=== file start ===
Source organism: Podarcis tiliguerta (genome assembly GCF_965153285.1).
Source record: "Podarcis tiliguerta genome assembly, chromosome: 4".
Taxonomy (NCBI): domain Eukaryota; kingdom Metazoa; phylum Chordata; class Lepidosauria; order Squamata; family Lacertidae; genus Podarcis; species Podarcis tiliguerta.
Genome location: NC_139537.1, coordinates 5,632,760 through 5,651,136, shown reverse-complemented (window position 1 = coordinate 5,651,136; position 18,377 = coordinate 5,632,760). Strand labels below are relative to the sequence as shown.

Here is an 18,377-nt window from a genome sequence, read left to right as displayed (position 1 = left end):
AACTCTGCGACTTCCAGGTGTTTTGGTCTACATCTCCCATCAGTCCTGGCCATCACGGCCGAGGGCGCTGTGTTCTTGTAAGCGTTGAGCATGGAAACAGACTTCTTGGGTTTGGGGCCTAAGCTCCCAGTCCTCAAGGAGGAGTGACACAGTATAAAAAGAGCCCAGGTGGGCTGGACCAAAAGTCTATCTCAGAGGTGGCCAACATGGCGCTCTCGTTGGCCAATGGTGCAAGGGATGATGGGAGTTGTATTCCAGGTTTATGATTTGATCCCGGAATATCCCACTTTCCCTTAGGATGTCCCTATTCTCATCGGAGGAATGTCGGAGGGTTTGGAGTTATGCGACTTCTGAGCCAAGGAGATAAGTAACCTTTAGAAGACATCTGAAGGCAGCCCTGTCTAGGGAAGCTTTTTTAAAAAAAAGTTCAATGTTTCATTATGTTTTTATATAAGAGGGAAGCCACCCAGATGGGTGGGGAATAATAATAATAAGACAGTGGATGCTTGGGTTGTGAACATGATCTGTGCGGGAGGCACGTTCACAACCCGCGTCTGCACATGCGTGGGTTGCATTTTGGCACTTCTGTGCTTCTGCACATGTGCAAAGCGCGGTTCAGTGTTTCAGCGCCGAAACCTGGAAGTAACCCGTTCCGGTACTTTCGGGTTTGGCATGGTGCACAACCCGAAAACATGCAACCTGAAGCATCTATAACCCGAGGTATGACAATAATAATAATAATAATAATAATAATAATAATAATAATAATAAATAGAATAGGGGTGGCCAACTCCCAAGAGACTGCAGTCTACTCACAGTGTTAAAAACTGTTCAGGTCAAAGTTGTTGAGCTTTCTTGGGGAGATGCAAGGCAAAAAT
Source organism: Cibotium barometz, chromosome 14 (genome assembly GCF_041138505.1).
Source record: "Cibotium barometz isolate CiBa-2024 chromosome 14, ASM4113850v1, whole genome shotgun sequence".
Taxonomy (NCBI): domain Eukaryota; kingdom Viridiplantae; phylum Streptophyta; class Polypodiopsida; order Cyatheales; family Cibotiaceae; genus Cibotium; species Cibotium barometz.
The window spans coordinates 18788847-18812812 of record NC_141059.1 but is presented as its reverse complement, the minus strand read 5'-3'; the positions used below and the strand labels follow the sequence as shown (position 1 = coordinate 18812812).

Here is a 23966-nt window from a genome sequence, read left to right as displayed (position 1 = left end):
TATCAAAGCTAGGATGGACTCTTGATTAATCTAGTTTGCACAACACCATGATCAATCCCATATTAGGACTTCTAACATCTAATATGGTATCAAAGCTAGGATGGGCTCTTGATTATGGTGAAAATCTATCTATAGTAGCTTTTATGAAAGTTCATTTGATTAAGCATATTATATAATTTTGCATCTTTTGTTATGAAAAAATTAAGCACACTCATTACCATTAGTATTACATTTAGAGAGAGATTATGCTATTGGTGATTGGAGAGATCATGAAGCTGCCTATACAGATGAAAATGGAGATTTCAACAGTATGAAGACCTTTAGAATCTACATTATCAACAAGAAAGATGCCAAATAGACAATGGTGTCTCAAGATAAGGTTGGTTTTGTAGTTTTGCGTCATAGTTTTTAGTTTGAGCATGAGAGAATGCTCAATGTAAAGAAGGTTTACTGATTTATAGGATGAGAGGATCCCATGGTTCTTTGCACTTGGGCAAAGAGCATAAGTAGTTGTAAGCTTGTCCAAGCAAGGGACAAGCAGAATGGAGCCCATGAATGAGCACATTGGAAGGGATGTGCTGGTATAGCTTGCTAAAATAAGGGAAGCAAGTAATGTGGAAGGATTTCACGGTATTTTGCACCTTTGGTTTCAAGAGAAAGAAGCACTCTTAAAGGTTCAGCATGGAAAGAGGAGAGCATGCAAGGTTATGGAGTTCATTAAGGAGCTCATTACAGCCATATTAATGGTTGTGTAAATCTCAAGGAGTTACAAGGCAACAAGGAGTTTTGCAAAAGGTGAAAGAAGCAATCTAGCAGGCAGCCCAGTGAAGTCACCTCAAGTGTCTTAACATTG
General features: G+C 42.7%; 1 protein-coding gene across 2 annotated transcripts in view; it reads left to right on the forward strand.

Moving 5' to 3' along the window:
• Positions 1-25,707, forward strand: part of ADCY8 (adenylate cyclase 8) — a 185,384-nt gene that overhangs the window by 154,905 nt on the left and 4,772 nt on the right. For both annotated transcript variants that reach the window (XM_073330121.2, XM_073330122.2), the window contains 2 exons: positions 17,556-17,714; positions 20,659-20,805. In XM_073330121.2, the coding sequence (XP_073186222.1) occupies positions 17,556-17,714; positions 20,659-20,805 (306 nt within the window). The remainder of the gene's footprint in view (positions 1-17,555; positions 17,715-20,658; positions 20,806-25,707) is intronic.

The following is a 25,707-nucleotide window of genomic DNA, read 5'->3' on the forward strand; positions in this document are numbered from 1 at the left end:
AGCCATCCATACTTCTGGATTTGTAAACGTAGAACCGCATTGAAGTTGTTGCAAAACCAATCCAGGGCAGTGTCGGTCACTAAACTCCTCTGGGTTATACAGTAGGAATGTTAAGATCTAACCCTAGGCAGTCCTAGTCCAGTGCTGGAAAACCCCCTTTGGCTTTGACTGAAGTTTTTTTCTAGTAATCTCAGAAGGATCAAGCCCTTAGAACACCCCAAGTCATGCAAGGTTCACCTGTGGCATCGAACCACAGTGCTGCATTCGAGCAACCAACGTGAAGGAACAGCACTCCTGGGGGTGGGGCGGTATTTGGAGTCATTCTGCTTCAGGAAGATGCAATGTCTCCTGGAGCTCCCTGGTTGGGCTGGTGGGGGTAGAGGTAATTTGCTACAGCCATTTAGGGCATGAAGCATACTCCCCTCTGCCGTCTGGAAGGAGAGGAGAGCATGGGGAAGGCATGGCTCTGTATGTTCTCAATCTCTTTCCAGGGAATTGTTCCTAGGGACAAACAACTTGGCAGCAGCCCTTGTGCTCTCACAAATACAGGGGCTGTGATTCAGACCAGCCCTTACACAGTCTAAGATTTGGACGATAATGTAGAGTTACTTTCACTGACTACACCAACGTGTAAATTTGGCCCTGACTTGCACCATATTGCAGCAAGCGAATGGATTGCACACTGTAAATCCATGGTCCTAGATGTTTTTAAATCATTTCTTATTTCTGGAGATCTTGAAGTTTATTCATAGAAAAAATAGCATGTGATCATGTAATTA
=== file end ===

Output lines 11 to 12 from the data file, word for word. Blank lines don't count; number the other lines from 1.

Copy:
Here is a 23966-nt window from a genome sequence, read left to right as displayed (position 1 = left end):
TATCAAAGCTAGGATGGACTCTTGATTAATCTAGTTTGCACAACACCATGATCAATCCCATATTAGGACTTCTAACATCTAATATGGTATCAAAGCTAGGATGGGCTCTTGATTATGGTGAAAATCTATCTATAGTAGCTTTTATGAAAGTTCATTTGATTAAGCATATTATATAATTTTGCATCTTTTGTTATGAAAAAATTAAGCACACTCATTACCATTAGTATTACATTTAGAGAGAGATTATGCTATTGGTGATTGGAGAGATCATGAAGCTGCCTATACAGATGAAAATGGAGATTTCAACAGTATGAAGACCTTTAGAATCTACATTATCAACAAGAAAGATGCCAAATAGACAATGGTGTCTCAAGATAAGGTTGGTTTTGTAGTTTTGCGTCATAGTTTTTAGTTTGAGCATGAGAGAATGCTCAATGTAAAGAAGGTTTACTGATTTATAGGATGAGAGGATCCCATGGTTCTTTGCACTTGGGCAAAGAGCATAAGTAGTTGTAAGCTTGTCCAAGCAAGGGACAAGCAGAATGGAGCCCATGAATGAGCACATTGGAAGGGATGTGCTGGTATAGCTTGCTAAAATAAGGGAAGCAAGTAATGTGGAAGGATTTCACGGTATTTTGCACCTTTGGTTTCAAGAGAAAGAAGCACTCTTAAAGGTTCAGCATGGAAAGAGGAGAGCATGCAAGGTTATGGAGTTCATTAAGGAGCTCATTACAGCCATATTAATGGTTGTGTAAATCTCAAGGAGTTACAAGGCAACAAGGAGTTTTGCAAAAGGTGAAAGAAGCAATCTAGCAGGCAGCCCAGTGAAGTCACCTCAAGTGTCTTAACATTG